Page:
We went through the outdated kitchen, through a room with a card table, through a room that looked like shrine to “Grandma-dom”, to a tiny room, not much bigger than a closet. The room was stuffed full with a sofa, three chairs, wires hanging from the ceiling and across the floor to a TV with three little boys huddled together playing a video game. Did I mention the vinyl paneling, pea green carpet and a sliding glass door with a baseball imprint?
“Here is where we spend most of our time,” she said sheepishly. “So, I guess you could say this is where we watch TV in our pajamas.”
OK – so now I was getting the drift of what we were looking at. I asked for a tour of the entire home to get a feel for how much space she had now and how they were using it. She had grown up in the house and knew it intimately (including windows that kids could sneak out of). She had recently purchased the home from her parents and the entire house was in need of attention. It was a beautiful home in a great area, but the Grand Lady definitely needed a facelift, as well as a whole lot of nip and tucking. The flow of the house rambled and we literally had to go back downstairs to access a kid’s room off the back stair. It was the maid’s quarters in older days, I’m sure. But it sure didn’t work for a 9 year old boy who was afraid to be alone!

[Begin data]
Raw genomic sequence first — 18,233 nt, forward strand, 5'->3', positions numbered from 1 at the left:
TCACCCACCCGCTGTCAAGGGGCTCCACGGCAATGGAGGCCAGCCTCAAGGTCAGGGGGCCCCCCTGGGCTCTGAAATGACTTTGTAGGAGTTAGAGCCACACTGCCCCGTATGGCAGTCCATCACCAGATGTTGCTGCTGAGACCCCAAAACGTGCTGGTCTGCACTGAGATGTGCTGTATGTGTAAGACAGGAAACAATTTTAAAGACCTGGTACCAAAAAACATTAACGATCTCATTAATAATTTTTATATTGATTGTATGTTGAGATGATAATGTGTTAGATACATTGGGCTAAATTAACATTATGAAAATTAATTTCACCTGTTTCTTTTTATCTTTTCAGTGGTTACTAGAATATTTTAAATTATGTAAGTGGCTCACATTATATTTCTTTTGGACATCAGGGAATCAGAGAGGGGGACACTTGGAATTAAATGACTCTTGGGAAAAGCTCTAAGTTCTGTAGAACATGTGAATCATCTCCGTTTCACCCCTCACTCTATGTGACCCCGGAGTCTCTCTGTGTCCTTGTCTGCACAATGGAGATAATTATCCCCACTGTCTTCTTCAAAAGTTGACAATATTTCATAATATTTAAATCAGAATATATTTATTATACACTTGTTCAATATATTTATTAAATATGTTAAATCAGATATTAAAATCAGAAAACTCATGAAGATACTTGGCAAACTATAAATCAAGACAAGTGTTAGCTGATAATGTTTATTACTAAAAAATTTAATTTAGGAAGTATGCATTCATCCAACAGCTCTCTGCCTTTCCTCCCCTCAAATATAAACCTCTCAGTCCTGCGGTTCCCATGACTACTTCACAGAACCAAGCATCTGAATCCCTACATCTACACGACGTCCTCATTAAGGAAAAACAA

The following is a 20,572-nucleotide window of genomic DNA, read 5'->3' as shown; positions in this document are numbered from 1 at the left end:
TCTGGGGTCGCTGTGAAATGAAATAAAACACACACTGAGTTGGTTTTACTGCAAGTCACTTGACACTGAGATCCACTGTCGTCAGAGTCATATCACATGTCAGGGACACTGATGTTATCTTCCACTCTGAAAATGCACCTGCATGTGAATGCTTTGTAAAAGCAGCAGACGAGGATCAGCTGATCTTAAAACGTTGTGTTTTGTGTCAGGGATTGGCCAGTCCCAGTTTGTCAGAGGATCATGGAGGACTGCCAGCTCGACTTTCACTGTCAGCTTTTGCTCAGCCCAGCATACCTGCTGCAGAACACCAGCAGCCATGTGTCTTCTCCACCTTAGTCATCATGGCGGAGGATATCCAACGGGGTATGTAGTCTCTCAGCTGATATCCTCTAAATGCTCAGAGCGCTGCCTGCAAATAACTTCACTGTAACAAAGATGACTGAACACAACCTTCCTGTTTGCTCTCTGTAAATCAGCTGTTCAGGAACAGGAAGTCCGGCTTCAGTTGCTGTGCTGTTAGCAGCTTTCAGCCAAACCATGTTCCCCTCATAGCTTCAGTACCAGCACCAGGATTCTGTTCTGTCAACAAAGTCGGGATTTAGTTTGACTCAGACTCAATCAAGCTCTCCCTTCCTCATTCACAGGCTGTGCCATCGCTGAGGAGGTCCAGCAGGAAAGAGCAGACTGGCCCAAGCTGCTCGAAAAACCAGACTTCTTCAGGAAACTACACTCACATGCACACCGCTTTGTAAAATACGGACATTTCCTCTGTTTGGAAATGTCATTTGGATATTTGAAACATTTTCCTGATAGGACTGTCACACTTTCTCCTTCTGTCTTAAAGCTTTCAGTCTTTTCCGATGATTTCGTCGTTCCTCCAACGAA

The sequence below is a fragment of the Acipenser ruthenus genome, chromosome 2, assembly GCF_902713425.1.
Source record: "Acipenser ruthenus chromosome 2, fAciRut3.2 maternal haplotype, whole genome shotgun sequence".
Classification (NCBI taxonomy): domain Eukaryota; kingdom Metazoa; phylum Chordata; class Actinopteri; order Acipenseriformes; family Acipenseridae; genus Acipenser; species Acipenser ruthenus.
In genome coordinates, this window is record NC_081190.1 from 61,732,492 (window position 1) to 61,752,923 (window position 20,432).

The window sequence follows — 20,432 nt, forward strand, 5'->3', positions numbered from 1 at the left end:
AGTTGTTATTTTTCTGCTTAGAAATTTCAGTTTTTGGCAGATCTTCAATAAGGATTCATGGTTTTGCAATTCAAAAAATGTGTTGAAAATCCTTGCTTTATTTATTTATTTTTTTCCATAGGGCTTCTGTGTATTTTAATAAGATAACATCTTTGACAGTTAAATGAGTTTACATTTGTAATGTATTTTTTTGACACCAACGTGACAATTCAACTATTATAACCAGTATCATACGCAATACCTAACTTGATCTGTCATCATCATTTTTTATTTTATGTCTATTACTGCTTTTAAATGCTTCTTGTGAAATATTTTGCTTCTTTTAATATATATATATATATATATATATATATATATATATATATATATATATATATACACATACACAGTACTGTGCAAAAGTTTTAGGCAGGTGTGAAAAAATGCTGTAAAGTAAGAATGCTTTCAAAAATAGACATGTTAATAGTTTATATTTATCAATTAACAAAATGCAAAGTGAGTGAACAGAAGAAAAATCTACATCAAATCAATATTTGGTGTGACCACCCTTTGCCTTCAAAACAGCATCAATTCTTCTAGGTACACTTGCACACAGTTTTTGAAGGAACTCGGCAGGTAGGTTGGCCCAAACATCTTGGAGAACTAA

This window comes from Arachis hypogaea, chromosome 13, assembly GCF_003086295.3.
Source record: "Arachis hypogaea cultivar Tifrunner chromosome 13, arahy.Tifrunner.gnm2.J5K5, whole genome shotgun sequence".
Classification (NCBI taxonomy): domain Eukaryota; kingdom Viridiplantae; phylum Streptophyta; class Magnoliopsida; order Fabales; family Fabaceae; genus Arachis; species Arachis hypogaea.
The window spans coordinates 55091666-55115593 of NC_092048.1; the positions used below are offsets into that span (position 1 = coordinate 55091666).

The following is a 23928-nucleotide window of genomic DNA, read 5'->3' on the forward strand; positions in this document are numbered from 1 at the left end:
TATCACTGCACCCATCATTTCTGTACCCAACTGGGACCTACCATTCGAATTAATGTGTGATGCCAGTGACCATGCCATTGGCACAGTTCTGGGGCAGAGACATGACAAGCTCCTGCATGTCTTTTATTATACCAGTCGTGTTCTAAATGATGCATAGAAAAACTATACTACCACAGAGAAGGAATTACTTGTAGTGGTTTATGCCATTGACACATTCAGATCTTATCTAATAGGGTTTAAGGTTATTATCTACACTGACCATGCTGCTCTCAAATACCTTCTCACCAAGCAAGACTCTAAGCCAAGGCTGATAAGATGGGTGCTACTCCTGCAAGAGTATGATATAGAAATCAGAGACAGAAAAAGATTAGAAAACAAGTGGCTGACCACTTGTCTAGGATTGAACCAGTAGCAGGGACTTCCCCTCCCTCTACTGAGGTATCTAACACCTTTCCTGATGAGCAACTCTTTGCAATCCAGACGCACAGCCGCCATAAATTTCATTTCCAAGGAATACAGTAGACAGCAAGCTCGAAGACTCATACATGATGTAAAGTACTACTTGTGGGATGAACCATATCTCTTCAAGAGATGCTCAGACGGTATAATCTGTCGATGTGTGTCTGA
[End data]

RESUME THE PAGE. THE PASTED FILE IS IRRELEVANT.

After the tour, we landed back to the “architect’s plans” on the kitchen table. I noticed she still never touched them. We were having a great time chatting about kid’s sports and how we were raising our kids in the back of a car. Between homework and sports and lessons, it was a fulltime job for her to just keep up with the kids!